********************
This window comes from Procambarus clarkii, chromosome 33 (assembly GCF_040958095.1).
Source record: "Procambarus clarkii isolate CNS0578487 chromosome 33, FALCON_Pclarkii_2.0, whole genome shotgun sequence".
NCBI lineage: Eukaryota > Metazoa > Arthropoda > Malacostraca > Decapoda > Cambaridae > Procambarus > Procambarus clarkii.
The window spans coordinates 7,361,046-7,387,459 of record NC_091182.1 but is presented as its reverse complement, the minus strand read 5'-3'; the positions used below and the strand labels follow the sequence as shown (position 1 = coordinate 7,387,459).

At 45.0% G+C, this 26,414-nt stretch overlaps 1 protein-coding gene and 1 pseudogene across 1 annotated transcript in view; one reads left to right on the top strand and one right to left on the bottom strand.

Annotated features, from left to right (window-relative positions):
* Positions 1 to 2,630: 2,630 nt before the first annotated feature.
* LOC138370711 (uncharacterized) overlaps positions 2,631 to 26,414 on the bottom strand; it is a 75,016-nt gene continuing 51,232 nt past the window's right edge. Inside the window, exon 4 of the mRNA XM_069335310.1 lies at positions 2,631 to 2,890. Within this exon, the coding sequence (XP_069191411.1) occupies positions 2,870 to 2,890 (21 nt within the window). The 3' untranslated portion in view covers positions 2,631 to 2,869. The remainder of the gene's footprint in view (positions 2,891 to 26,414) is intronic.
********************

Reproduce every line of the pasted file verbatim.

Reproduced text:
This window comes from Procambarus clarkii, chromosome 33 (assembly GCF_040958095.1).
Source record: "Procambarus clarkii isolate CNS0578487 chromosome 33, FALCON_Pclarkii_2.0, whole genome shotgun sequence".
NCBI lineage: Eukaryota > Metazoa > Arthropoda > Malacostraca > Decapoda > Cambaridae > Procambarus > Procambarus clarkii.
The window spans coordinates 7,361,046-7,387,459 of record NC_091182.1 but is presented as its reverse complement, the minus strand read 5'-3'; the positions used below and the strand labels follow the sequence as shown (position 1 = coordinate 7,387,459).

At 45.0% G+C, this 26,414-nt stretch overlaps 1 protein-coding gene and 1 pseudogene across 1 annotated transcript in view; one reads left to right on the top strand and one right to left on the bottom strand.

Annotated features, from left to right (window-relative positions):
* Positions 1 to 2,630: 2,630 nt before the first annotated feature.
* LOC138370711 (uncharacterized) overlaps positions 2,631 to 26,414 on the bottom strand; it is a 75,016-nt gene continuing 51,232 nt past the window's right edge. Inside the window, exon 4 of the mRNA XM_069335310.1 lies at positions 2,631 to 2,890. Within this exon, the coding sequence (XP_069191411.1) occupies positions 2,870 to 2,890 (21 nt within the window). The 3' untranslated portion in view covers positions 2,631 to 2,869. The remainder of the gene's footprint in view (positions 2,891 to 26,414) is intronic.